A personal line of credit is an unsecured revolving line of credit that applicants can use in a variety of ways. It is extended through a bank and is often linked with checking accounts, so that applicants can use the credit as an extension of their regular bank account. The amount of the credit line varies, depending on the bank and the credit history of the applicant.
Unsecured lines of credit are provided without the need for collateral. Credit cards, for example, are often unsecured, by contrast with home loans, which use the home itself as collateral for the loan. Revolving lines of credit have a revolving balance and payment, rather than a fixed rate of payment.
Personal lines of credit can be used for things like buying a new car, purchasing furniture, or dealing with other life expenses. As soon as the credit line is activated, the recipient begins to receive monthly statements that disclose the balance, interest, and minimum payment. People can choose to pay off their statements, or carry a balance, depending on their financial situation.
When people need a set sum to deal with an unexpected expense, they often choose between personal loans and personal lines of credit. A personal loan is a fixed sum that is distributed all at once, with the recipient being required to make set monthly payments for the life of the loan. By contrast, a line of credit can be used and accessed at any time, with the recipient taking as much or as little as is needed, and the monthly payments are not set. Some people prefer this flexibility to the more restrictive personal loan.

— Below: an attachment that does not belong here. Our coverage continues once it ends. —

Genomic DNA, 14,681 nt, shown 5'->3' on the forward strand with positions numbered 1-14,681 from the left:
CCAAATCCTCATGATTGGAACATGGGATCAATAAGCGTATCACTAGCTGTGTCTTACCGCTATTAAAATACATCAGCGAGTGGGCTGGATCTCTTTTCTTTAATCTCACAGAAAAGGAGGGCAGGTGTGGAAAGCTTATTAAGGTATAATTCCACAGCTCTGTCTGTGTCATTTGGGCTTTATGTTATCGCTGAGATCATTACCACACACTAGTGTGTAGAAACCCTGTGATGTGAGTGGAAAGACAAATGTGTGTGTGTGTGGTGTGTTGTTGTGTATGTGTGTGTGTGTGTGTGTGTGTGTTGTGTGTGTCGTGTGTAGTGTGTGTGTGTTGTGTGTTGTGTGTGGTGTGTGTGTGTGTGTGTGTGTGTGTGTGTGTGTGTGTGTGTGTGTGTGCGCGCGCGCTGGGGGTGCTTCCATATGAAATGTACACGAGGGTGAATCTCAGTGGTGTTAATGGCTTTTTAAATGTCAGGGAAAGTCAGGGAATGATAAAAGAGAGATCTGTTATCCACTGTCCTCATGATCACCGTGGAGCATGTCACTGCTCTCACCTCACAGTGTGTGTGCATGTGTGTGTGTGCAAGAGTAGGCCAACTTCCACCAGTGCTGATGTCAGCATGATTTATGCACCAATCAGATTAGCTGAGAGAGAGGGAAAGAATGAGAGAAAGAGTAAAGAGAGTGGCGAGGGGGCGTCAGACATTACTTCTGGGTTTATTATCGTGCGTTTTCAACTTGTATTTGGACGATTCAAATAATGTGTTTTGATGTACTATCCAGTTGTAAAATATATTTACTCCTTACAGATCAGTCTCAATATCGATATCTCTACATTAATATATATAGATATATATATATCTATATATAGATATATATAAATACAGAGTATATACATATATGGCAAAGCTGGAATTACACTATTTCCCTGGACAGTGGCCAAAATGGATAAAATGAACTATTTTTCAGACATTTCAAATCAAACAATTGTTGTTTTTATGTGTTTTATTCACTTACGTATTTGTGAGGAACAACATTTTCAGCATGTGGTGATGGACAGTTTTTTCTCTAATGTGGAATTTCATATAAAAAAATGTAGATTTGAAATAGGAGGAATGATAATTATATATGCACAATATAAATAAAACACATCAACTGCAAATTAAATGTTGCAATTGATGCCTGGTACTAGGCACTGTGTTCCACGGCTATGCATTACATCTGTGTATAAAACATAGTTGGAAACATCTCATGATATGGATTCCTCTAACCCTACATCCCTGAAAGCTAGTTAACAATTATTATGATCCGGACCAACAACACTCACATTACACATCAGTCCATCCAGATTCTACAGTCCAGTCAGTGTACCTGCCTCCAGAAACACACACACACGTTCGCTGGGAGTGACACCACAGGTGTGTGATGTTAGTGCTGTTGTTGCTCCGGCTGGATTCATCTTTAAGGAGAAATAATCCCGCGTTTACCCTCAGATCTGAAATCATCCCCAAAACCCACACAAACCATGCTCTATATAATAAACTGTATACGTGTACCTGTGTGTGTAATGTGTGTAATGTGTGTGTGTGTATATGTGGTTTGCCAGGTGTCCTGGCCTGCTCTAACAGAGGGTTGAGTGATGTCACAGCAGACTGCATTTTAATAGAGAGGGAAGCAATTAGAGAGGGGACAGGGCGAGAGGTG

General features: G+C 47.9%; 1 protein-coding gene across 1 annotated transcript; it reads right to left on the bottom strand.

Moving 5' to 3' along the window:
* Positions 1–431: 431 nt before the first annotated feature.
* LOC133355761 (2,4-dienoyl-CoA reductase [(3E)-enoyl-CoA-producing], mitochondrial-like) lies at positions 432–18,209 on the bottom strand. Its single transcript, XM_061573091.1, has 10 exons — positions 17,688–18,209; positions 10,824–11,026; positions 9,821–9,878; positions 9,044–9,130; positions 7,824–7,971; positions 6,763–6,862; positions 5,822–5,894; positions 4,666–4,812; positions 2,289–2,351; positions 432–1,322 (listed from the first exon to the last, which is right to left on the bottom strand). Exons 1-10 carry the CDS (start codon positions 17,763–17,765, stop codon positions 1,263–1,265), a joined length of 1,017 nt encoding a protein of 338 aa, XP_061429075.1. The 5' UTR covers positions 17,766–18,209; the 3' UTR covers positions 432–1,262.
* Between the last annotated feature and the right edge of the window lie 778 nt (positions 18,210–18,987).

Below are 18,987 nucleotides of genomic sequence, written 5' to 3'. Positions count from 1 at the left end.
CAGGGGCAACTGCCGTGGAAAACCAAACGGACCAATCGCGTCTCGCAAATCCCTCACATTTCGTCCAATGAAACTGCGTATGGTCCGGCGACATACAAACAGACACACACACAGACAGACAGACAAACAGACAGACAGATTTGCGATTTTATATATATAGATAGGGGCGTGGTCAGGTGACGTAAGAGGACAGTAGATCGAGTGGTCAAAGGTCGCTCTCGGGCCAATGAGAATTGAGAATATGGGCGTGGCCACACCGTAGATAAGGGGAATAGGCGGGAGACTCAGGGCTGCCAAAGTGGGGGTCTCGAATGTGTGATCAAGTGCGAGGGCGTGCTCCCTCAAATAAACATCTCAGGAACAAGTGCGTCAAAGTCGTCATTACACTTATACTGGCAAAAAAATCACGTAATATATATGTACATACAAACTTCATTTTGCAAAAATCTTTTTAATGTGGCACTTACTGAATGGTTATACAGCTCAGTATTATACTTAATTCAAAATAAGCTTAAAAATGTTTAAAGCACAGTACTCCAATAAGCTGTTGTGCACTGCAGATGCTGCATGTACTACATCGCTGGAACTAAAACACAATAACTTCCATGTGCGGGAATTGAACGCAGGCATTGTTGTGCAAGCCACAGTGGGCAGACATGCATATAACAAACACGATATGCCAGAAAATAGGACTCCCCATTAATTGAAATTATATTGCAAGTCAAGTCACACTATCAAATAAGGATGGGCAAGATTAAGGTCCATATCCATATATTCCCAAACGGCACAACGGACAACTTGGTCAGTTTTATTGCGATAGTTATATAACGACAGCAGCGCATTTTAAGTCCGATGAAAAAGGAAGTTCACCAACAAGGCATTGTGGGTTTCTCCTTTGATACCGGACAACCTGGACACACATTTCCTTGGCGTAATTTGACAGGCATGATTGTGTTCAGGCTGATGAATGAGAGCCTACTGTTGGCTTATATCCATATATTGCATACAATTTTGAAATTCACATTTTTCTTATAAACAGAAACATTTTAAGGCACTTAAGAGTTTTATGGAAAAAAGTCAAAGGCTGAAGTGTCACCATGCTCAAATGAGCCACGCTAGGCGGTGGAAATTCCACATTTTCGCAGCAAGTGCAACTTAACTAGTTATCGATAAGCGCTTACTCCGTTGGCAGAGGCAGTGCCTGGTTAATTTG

Recipients can access a personal line of credit in a variety of ways. The credit line may be linked with a checking account, or the recipient may have checks or a credit card associated specifically with it. Cash transfers between the personal line of credit and a bank account can also be made to make funds available.
People who want to apply for credit will need to fill out an application and undergo a credit check. A strong credit history is the key factor in whether or not the application will be accepted, with good credit increasing the amount of the line of credit.